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  • White Water Kayaking
  • Float trips to full white water.

Fernie is home to a large and active paddling community. As the snow melts each year the local rivers provide great paddling from early spring to late fall.

View the new Elk River Map.

Fernie offers excellent kayaking, canoeing and rafting adventures for those experienced. From float trips to full white water, the Elk River and its tributaries offer a wealth of excitement, scenery and relaxation. Local rafting companies offer tours throughout the spring, summer and fall season, and are fully knowledgeable of the waters in the area. They will take care of everything so just turn up with your spirit of adventure!

The 3 main rivers of interest are the Elk, the Bull and the Wigwam. The best source of information for river levels, put-ins and take-outs, levels of difficulty and even for finding paddling partners check out the Fernie Paddling Website or contact a the local sport shop, such as Gearhub in downtown Fernie.

*River classifications vary depending on river levels, weather, and river conditions.

Elk River

The spectacular Elk river canyon is an excellent run for those looking for a playful, big water run. 

Elk River Lower (III) – The Lower Elk begins a few minutes outside Elko and finishes by flowing into lake Koocanusa. Both the Canyon Rafting Company and Mountain High Adventures commercially raft this section of river. This scenic section of river features fantastic canyon views, hoodoos, great wildlife watching opportunities, and excellent white water features. In high water the river runs like a ‘big water’ classic while in lower levels can expose more boulder gardens and stretches of calm water. The river features and difficulty changes drastically with river levels; therefore, first time boaters are recommended to check in with local paddlers for river beta.

See Paddling ABC for more river beta as well as information on the put in and take out:

Middle Elk Canyon (IV-V) – The middle Elk Canyon draws white water enthusiasts from across Canada and the U.S. This technical, more creaky section of river can prove challenging for even the most skilled boater. This section of river extends from Leap of Faith, an excellent 36ft waterfall located in Elko, to the entrance of the lower canyon. Running the waterfall is not required to run this section, see the link below for alternative put in options. This section is typically run in early Spring and Fall; in high water this section is considered impassable.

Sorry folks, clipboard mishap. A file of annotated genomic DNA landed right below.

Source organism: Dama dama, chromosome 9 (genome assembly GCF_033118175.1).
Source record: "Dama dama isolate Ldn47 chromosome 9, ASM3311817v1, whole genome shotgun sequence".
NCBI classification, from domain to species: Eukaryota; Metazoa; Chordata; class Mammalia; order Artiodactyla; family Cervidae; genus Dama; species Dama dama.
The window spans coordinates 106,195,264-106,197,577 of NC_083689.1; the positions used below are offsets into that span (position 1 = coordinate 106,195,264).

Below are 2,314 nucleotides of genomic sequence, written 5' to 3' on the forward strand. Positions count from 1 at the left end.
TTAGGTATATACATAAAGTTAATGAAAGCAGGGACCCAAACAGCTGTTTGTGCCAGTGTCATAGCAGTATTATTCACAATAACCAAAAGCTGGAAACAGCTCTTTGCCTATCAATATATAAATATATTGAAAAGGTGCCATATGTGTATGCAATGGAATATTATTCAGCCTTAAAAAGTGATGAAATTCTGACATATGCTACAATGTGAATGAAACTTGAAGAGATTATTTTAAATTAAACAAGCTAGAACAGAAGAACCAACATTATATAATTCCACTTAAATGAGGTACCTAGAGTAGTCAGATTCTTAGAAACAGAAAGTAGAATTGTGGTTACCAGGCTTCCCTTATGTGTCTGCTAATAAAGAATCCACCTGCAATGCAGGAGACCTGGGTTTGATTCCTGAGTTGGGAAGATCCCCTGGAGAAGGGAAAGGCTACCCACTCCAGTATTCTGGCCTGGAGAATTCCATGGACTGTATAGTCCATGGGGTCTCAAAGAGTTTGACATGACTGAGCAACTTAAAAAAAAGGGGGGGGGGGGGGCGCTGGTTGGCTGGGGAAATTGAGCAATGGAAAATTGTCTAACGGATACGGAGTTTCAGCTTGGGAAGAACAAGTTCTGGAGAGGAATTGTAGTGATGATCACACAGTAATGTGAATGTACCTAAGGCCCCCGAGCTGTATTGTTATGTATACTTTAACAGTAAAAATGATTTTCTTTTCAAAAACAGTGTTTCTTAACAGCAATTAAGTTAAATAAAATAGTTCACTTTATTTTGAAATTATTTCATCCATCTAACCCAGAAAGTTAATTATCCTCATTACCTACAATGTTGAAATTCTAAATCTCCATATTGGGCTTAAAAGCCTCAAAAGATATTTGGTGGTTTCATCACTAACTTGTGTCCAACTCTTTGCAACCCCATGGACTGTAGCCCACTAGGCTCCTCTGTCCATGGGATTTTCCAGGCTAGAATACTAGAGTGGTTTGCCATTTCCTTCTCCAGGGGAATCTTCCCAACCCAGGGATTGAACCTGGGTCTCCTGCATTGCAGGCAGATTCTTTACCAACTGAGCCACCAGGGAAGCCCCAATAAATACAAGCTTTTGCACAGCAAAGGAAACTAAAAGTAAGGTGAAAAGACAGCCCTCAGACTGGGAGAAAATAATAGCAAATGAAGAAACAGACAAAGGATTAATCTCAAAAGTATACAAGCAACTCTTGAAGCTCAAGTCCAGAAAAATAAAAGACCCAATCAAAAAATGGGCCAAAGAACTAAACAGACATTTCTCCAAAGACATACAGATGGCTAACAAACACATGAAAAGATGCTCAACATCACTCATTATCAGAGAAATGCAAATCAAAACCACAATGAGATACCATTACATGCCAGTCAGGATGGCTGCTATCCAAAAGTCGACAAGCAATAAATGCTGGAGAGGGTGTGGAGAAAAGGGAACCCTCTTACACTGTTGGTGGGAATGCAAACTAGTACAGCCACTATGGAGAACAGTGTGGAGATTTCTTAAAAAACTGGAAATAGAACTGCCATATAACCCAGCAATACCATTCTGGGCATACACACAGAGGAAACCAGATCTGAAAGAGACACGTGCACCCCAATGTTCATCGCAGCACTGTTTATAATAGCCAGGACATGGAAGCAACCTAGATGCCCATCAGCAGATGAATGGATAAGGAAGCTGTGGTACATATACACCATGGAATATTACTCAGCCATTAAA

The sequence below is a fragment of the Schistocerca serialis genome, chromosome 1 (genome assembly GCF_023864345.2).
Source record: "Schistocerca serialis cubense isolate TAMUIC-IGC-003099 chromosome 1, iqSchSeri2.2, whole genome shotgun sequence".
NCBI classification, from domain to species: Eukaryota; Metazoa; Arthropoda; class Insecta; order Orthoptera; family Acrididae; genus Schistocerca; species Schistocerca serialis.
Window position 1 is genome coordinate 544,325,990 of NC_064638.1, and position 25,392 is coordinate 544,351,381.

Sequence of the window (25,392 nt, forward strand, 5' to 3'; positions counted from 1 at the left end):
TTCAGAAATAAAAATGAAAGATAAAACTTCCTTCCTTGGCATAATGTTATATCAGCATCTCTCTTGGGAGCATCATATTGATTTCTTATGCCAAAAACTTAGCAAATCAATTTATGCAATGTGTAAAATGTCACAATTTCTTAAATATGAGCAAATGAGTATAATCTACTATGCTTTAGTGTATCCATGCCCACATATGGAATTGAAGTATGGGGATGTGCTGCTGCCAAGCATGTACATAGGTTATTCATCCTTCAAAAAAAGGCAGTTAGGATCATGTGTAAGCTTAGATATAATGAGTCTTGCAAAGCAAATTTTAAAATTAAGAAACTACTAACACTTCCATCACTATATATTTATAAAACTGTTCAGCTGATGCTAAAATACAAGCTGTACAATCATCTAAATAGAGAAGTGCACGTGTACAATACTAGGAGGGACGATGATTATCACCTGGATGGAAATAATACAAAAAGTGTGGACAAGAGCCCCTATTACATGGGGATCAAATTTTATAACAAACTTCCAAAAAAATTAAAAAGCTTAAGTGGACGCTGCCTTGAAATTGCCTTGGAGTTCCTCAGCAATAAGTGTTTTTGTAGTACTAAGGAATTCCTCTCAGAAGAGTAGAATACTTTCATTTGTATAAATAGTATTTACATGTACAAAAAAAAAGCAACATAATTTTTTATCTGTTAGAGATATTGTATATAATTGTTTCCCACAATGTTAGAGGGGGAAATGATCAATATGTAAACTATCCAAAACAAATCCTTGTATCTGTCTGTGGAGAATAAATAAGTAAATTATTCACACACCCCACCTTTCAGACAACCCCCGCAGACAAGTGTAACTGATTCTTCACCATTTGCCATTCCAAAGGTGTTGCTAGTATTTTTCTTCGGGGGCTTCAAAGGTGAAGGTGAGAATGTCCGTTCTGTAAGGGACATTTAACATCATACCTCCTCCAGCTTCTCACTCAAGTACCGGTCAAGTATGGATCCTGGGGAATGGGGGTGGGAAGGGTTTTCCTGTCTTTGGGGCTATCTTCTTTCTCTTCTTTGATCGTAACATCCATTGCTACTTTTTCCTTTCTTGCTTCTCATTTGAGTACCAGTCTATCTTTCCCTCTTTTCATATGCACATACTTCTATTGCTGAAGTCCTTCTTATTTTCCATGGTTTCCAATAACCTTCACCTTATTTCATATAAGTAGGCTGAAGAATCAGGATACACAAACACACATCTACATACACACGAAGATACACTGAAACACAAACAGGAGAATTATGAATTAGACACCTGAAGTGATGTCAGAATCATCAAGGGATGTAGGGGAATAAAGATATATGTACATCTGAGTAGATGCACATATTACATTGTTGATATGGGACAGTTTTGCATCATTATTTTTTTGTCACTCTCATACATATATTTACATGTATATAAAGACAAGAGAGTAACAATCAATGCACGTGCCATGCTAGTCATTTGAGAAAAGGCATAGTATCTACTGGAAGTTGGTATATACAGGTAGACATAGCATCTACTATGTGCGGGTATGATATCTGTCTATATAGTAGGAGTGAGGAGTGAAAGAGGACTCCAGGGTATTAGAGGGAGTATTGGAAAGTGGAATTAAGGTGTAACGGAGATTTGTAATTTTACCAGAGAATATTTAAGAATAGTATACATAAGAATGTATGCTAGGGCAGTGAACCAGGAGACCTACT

See Paddling ABC for more river beta as well as information on the put in and take out:

Upper Elk River (V) – This highly technical section of river extends from below the Elko dam to the Leap of Faith waterfall. The Upper Elk features a 50m long slide, a 15 ft drop with adjacent cave feature, a continuous multi-drop rapid, and a mandatory portage. Considered an experts only river!

See Paddling ABC for more river beta as well as information on the put in and take out.

Bull River

The Bull River is about a 1.5-hour drive outside of Fernie, heading towards Cranbrook. This river also changes characteristics depending on river levels, going from big water classic to creeky boulder garden. The Bull is an excellent ‘after work’ got to, as it runs from early Spring often into late Fall. The Bull has two section of river:

Upper (II-III): The Upper has a number of put in locations depending on the length of river you wish to paddle. The highest put in is usually the Bull River campground, approximately 3km past the upper Bull River Bridge. Take out for this section and the beginning of the lower is at the bridge. The road runs next to the river so alternative put in spots are easily found.

Lower (III-IV): This short section of river can provide some intense big water paddling and includes rapids such as ‘Bubblicious’ and ‘the Canyon’. The Lower Bull starts at the bridge and finishes just below the canyon; there is a trail up the bank to the take out.

See Paddling ABC for more river beta as well as information on the put in and take out (for the lower section). 

Wigwam River

This remote section of river feature gorgeous purple rock canyons, hoodoos, wildlife, and drop pool rapids. It is because of the remoteness of this river and its technical rapids that the Wigwam demands preparation and paddler knowledge of the river; steep cliffs and zero roadside access make this river difficult for hiking off from or rescues. Having an emergency locating device/satellite messenger is advised.

See Paddling ABC for more river beta as well as information on the put in and take out.

For updates on local river levels, conditions, and paddling events visit the ‘Elk Valley Whitewater’ Facebook page.

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